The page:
Retrospective Cohort Study
Copyright ©The Author(s) 2020. Published by Baishideng Publishing Group Inc. All rights reserved.
World J Gastroenterol. Oct 7, 2020; 26(37): 5661-5672
Published online Oct 7, 2020. doi: 10.3748/wjg.v26.i37.5661
Periodontitis combined with smoking increases risk of the ulcerative colitis: A national cohort study
Eun Ae Kang, Jaeyoung Chun, Jee Hyun Kim, Kyungdo Han, Hosim Soh, Seona Park, Seung Wook Hong, Jung Min Moon, Jooyoung Lee, Hyun Jung Lee, Jun-Beom Park, Jong Pil Im, Joo Sung Kim
Eun Ae Kang, Department of Internal Medicine and Institute of Gastroenterology, Yonsei University College of Medicine, Seoul 03722, South Korea
Jaeyoung Chun, Department of Internal Medicine, Gangnam Severance Hospital, Yonsei University College of Medicine, Seoul 06229, South Korea
Jee Hyun Kim, Department of Internal Medicine, Bundang CHA Medical Center, CHA University School of Medicine, Seoul 13496, South Korea
Kyungdo Han, Department of Statistics and Actuarial Science, Soongsil University, Seoul 06978, South Korea
Hosim Soh, Seona Park, Seung Wook Hong, Jung Min Moon, Jooyoung Lee, Hyun Jung Lee, Jong Pil Im, Joo Sung Kim, Department of Internal Medicine and Liver Research Institute, Seoul National University College of Medicine, Seoul 03080, South Korea
Jun-Beom Park, Department of Periodontics, the Catholic University of Korea College of Medicine, Seoul 06591, South Korea
Author contributions: Kang EA, Chun J, Kim JH and Han K completed the conception and design of the study; Kim JH, Han K, Soh H, Park S, Hong SW, Moon JM and Lee J completed the acquisition, analysis and interpretation of data; Kang EA and Chun J drafted and revised the article; Kang EA, Chun J, Lee HJ, Park JB, Im JP and Kim JS completed the final approval of the article submitted.
Institutional review board statement: The study was approved by the Institutional Review Board of the University of Seoul National University Hospital, No. H-1703-107-840.
Informed consent statement: The subjects’ information in the database was de-identified before the investigator accessed the data, thus informed consent was waived.
Conflict-of-interest statement: The authors declare no conflicts of interest for this article.
Data sharing statement: No additional data are available
STROBE statement: The authors have read the STROBE Statement-checklist of items, and the manuscript was prepared and revised according to the STROBE Statement-checklist of items.
Open-Access: This article is an open-access article that was selected by an in-house editor and fully peer-reviewed by external reviewers. It is distributed in accordance with the Creative Commons Attribution NonCommercial (CC BY-NC 4.0) license, which permits others to distribute, remix, adapt, build upon this work non-commercially, and license their derivative works on different terms, provided the original work is properly cited and the use is non-commercial. See:
Corresponding author: Jaeyoung Chun, MD, Assistant Professor, Department of Internal Medicine, Gangnam Severance Hospital, Yonsei University College of Medicine, Yeonju-ro 63-gil, Gangnam-gu, Seoul 06229, South Korea.
Received: May 18, 2020
Peer-review started: May 18, 2020
First decision: July 29, 2020
Revised: August 7, 2020
Accepted: September 16, 2020
Article in press: September 16, 2020
Published online: October 7, 2020
Research background

Environmental factors in addition to genetic and immunological factors are known to influence on the development of inflammatory bowel disease (IBD) including Crohn’s disease (CD) and ulcerative colitis (UC). The effects of etiologies such as smoking, alcohol consumption, age and comorbidities on the occurrence of chronic intestinal inflammation may vary based on race and gender.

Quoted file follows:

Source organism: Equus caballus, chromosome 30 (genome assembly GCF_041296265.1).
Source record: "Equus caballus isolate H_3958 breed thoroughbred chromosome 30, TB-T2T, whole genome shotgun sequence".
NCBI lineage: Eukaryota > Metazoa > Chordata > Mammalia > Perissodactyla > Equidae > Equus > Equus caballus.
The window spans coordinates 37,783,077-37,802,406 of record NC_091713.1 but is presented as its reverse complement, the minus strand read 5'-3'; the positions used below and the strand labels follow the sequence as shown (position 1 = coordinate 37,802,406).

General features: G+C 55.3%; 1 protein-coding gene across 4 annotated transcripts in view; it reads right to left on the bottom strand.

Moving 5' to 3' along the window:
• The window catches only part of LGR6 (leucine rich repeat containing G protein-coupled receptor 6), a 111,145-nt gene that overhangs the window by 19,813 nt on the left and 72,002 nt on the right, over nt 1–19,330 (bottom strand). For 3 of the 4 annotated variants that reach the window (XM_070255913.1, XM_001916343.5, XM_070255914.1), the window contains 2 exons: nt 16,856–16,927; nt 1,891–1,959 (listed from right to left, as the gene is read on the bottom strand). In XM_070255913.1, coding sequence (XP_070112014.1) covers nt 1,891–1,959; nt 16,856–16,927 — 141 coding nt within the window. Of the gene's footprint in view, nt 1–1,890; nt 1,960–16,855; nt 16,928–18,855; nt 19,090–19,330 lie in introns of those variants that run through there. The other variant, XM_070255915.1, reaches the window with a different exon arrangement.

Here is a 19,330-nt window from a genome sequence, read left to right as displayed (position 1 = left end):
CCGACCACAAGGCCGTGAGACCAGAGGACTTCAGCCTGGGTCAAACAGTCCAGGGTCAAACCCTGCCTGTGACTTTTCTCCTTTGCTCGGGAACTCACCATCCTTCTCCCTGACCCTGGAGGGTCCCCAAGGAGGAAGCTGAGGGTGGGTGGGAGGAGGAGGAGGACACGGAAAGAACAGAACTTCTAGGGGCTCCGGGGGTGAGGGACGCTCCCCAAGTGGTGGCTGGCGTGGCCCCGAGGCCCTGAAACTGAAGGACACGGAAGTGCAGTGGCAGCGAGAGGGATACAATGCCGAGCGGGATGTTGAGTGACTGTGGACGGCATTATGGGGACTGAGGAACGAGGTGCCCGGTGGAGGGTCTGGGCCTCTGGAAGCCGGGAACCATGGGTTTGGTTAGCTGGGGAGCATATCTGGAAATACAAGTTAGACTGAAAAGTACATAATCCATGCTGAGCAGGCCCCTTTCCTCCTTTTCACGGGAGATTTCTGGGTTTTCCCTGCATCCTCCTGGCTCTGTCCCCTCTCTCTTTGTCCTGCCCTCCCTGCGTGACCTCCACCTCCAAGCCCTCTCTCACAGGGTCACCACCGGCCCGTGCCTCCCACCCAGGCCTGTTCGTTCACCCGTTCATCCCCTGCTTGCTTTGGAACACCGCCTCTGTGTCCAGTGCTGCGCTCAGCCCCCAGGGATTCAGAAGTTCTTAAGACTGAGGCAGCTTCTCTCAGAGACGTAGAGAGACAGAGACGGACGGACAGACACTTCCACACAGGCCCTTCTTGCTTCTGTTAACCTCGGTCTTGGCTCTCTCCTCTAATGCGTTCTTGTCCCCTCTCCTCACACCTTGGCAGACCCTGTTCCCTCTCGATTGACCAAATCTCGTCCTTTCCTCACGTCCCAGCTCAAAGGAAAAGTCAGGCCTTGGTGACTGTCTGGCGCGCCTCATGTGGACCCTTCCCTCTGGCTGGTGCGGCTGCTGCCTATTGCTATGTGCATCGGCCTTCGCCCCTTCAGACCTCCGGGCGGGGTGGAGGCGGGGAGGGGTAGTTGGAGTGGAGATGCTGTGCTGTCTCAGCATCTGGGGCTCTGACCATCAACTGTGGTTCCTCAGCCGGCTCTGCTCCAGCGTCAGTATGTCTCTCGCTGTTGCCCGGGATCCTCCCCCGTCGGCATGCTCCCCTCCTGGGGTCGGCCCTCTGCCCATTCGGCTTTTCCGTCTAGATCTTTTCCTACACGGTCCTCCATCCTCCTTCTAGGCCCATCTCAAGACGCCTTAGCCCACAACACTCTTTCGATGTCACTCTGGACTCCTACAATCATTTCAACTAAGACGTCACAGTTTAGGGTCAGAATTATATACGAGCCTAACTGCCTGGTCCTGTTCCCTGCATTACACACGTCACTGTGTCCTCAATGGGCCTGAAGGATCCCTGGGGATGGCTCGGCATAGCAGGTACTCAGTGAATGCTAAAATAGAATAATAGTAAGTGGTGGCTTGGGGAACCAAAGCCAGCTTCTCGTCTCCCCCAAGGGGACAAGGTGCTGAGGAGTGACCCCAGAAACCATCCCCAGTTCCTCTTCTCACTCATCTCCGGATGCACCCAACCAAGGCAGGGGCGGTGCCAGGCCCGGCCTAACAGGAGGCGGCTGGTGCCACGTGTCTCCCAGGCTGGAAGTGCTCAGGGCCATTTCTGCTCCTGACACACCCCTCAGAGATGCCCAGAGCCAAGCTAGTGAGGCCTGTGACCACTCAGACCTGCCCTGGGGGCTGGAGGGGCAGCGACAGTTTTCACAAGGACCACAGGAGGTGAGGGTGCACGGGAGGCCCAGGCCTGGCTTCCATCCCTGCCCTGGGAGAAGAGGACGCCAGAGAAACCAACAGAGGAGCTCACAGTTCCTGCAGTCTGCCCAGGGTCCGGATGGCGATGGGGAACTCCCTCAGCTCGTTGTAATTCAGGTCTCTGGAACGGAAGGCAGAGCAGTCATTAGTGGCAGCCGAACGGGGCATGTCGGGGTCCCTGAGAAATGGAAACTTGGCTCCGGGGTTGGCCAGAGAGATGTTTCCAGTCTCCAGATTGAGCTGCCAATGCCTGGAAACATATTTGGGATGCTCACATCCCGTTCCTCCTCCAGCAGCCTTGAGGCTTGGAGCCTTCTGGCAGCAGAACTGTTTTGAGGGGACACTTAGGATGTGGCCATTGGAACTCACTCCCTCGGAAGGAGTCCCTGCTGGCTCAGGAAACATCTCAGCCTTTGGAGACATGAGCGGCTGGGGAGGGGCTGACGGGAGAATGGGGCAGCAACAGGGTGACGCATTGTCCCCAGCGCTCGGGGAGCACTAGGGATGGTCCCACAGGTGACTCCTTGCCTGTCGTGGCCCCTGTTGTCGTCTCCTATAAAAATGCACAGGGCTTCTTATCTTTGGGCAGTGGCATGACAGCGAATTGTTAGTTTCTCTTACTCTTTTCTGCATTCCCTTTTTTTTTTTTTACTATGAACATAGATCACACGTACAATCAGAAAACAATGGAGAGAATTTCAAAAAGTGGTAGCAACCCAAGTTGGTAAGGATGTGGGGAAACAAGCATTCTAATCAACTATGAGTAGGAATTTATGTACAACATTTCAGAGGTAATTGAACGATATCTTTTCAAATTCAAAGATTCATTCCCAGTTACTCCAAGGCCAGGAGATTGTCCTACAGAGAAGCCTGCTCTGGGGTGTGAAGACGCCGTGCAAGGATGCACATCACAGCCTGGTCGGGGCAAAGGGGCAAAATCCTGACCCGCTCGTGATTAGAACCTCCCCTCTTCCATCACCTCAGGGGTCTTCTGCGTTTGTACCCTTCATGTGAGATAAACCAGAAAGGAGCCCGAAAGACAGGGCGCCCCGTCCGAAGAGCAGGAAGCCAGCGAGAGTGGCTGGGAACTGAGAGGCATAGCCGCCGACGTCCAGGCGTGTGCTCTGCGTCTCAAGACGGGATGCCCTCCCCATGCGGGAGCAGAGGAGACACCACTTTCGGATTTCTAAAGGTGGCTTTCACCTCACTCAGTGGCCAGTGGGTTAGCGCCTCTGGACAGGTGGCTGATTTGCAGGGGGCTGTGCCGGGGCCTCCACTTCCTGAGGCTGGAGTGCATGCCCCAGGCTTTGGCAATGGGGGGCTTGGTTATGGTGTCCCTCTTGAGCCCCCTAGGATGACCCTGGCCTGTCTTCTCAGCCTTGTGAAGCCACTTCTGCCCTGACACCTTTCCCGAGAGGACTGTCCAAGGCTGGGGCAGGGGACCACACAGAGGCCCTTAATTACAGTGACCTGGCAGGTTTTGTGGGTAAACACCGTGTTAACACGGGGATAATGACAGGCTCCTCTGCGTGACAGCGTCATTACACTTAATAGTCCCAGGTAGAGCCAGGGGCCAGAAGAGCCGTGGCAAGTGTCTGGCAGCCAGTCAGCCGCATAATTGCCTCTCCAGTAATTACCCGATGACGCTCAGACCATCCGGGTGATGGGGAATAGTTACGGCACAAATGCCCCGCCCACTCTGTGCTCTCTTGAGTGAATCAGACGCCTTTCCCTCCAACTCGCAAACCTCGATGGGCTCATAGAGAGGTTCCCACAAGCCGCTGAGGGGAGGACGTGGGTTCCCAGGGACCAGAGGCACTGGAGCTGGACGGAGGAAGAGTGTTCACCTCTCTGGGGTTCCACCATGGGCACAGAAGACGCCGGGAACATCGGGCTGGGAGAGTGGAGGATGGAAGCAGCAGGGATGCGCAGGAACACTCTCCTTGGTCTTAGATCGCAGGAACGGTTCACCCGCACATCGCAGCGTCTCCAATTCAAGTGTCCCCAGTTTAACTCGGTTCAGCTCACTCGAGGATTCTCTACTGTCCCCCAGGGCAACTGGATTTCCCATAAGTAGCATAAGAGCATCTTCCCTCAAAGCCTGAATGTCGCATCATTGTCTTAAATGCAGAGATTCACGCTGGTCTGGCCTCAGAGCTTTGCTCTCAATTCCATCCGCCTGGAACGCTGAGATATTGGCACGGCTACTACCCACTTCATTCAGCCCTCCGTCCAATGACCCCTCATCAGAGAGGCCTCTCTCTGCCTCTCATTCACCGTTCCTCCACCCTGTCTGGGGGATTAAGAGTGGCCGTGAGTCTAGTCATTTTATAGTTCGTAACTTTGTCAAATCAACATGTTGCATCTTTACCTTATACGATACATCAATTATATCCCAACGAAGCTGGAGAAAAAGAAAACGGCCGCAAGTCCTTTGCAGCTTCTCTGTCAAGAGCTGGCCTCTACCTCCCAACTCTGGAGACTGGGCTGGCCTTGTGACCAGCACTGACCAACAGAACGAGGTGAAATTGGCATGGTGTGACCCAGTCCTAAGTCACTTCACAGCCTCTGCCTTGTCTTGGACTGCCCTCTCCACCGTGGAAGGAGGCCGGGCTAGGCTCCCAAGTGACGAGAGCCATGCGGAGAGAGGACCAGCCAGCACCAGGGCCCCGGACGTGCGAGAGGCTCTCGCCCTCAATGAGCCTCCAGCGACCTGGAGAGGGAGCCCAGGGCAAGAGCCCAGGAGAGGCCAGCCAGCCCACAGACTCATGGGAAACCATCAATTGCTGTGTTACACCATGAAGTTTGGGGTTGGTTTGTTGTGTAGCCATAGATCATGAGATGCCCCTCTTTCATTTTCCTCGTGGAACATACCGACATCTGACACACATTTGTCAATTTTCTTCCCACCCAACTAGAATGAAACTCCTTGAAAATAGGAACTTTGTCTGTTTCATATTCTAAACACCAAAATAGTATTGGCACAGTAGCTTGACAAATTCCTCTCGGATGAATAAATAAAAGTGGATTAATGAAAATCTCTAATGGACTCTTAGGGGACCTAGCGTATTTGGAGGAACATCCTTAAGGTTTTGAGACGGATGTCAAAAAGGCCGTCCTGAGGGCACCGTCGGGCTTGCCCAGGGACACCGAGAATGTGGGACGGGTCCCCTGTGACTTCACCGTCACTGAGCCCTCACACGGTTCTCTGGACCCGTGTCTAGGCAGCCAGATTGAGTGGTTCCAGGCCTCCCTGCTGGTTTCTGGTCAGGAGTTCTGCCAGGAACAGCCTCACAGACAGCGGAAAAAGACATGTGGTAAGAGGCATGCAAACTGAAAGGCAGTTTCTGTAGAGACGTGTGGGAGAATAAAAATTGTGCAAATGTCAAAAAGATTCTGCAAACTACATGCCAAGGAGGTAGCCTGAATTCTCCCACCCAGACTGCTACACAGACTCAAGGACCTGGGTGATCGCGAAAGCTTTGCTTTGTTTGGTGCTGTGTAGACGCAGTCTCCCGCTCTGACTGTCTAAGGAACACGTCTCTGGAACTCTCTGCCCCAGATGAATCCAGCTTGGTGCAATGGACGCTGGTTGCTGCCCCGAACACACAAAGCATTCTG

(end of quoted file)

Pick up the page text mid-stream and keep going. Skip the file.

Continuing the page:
Research motivation

Gut dysbiosis is associated with IBD as a cause or result and is related to oral microflora. Oral disease can occur as an extra-intestinal manifestation of IBD. However, the risk of developing IBD in patients with periodontitis remains unclear.

Research objectives

We aimed to evaluate the risk of developing IBD in patients with periodontitis and to determine the combined effect of risk factors on the development of IBD associated with periodontitis.

Research methods

Using database of the National Health Insurance and National Health Screening Program in South Korea in 2009, we compared people with and without periodontitis and evaluated newly diagnosed IBD in both group during follow-up period until 2017. All 9950548 people over the age of 20 who received a national health check in 2009 were included. Periodontitis was defined using the International Classification of Disease 10th revision (ICD-10). CD and UC were defined using ICD-10 and rare intractable disease codes specific to South Korea.

Research results

Out of 9950548 individuals, a total of 1092825 subjects (11.0%) had periodontitis. The periodontitis group was older and had a higher male proportion. During the median follow-up period of 7.26 years, people with periodontitis had a significantly higher risk of developing UC than those without periodontitis. In a subgroup analysis, current smokers aged 65 and older with periodontitis had a 1.9-fold increase in UC risk than non-smokers aged 65 and older without periodontitis.

Research conclusions

Periodontitis is highly associated with the risk of developing UC, especially in current smokers over 65. It suggests that periodontitis and current smoking are a potential combined risk factor for the development of elderly-onset UC.

Research perspectives

Based on the results of this study, we need future prospective studies to focus on the synergistic impacts of the environmental risk factors on elderly onset UC in terms of complex interaction of oral and intestinal microflora. Ultimately, it can lead to a better understanding of the pathogenesis of IBD.